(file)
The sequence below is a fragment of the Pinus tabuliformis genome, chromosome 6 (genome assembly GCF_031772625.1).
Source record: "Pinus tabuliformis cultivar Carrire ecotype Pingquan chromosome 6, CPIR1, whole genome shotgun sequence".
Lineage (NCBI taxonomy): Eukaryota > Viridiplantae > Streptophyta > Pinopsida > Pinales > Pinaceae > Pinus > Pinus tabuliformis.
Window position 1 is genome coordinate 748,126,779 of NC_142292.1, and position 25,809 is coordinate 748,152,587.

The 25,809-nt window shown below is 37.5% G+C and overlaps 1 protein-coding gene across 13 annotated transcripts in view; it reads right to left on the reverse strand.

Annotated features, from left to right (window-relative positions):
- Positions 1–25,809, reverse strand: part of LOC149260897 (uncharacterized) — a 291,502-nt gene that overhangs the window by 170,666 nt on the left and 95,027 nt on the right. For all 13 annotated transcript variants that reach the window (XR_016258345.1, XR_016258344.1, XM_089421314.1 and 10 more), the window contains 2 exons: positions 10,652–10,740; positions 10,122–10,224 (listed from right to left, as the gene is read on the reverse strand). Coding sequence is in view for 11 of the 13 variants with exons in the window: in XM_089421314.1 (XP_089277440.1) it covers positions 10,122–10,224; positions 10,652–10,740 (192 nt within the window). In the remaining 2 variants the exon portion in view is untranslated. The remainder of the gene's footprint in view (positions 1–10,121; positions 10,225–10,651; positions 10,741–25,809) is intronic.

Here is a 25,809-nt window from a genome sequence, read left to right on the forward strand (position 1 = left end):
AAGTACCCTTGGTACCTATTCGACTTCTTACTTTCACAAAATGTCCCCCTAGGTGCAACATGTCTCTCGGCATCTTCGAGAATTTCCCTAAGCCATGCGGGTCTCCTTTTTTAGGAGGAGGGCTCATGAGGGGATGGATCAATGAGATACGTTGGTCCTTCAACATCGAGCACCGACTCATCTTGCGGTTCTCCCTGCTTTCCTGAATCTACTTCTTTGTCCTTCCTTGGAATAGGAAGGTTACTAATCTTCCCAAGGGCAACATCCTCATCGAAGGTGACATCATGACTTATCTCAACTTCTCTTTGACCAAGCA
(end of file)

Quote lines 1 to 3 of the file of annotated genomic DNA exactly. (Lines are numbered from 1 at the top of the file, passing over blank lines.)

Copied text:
The sequence below is a fragment of the Pinus tabuliformis genome, chromosome 6 (genome assembly GCF_031772625.1).
Source record: "Pinus tabuliformis cultivar Carrire ecotype Pingquan chromosome 6, CPIR1, whole genome shotgun sequence".
Lineage (NCBI taxonomy): Eukaryota > Viridiplantae > Streptophyta > Pinopsida > Pinales > Pinaceae > Pinus > Pinus tabuliformis.